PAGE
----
All year long volunteers have been busy knitting thousands of tiny purple hats they hope will save babies’ lives. Seattle Children’s Hospital collected 3,600 hats and distributed them this month to hospitals throughout the state to prevent child abuse by reminding parents crying is normal.
A French contraceptive maker said Tuesday its morning-after pill doesn't work when taken by women who weigh more than 80 kilograms (176 pounds) and plans to change its labels to warn patients.
A 10-year-old cancer patient has inspired a local team of researchers to turn to everything from scorpions to sunflowers in the search for a cancer cure.
The U.S. Food & Drug Administration has approved a new therapy that could help epileptic patients who have no other treatment options.
Medical researchers throughout the country are hurting from federal funding cuts this year, but local organizations are getting money from an unlikely source: gamers.
Help yourself to some nuts this holiday season: Regular nut eaters were less likely to die of cancer or heart disease — in fact, were less likely to die of any cause — during a 30-year Harvard study.
Much work has been done on the immediate effects of traumatic brain injuries, but few have investigated the long-term consequences of these traumas. Seattle researchers hope to be the first.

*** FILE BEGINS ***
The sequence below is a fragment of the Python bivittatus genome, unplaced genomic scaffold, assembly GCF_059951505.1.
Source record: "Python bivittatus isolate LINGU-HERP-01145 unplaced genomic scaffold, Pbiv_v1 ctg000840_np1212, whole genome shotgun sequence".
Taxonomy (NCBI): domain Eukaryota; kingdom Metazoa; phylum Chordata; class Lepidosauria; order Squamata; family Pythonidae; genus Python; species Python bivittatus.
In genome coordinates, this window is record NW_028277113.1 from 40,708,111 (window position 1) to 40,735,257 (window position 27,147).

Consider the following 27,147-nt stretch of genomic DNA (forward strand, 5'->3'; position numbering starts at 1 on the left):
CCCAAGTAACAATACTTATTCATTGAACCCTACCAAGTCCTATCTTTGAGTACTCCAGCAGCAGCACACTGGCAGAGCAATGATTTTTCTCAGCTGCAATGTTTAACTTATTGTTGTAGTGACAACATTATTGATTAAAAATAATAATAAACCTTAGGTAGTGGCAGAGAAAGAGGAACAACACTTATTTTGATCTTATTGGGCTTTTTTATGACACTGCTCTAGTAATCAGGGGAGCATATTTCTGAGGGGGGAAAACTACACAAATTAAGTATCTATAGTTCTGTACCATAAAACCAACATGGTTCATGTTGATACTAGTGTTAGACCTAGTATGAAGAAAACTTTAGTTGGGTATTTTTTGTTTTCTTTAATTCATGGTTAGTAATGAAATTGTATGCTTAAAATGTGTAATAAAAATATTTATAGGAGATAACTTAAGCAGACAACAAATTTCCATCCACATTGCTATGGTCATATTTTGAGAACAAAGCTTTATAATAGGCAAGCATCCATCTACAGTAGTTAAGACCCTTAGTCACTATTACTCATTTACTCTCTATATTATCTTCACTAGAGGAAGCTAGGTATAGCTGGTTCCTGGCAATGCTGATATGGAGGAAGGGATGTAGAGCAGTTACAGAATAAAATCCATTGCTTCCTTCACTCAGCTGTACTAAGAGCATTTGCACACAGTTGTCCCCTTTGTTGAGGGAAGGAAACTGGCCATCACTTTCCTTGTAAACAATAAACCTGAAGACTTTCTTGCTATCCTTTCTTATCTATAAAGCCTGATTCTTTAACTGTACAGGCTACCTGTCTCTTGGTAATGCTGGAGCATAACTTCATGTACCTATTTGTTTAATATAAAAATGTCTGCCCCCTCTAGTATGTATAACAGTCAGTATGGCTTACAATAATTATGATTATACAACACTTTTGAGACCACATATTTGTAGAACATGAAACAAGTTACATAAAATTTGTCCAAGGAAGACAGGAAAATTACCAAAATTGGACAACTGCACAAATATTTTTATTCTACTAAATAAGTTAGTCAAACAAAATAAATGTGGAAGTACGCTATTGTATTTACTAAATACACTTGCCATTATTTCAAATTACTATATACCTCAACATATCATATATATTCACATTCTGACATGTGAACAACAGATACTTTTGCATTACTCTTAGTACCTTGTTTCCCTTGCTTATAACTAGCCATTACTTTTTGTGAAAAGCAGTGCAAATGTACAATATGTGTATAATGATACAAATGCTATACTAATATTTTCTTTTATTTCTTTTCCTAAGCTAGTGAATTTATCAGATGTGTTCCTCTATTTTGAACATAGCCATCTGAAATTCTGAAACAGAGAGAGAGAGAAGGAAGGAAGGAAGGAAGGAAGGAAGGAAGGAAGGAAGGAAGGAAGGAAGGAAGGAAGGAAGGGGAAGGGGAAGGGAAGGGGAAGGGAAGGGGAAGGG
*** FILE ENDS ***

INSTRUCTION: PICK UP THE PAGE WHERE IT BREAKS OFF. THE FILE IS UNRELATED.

After they get the website fixed, then what? Keeping your doctors and hospitals may be the next vexing challenge for Americans in the new health plans created by President Barack Obama's law.
The next time your child gets a stomach ache, you might want to ask them if they've been eating spicy snacks.
He's been turned down by planes, trains and even a cruise ship in his quest to return home — and his family says it's because of he has been deemed too fat to travel. Now Frenchman Kevin Chenais' long and fitful journey is coming to an end.
Death Cafés are popping up all over the world, encouraging conversations on death.
Princeton University officials are deciding whether to give students a meningitis vaccine that hasn't been approved in the U.S. to stop the spread of the disease.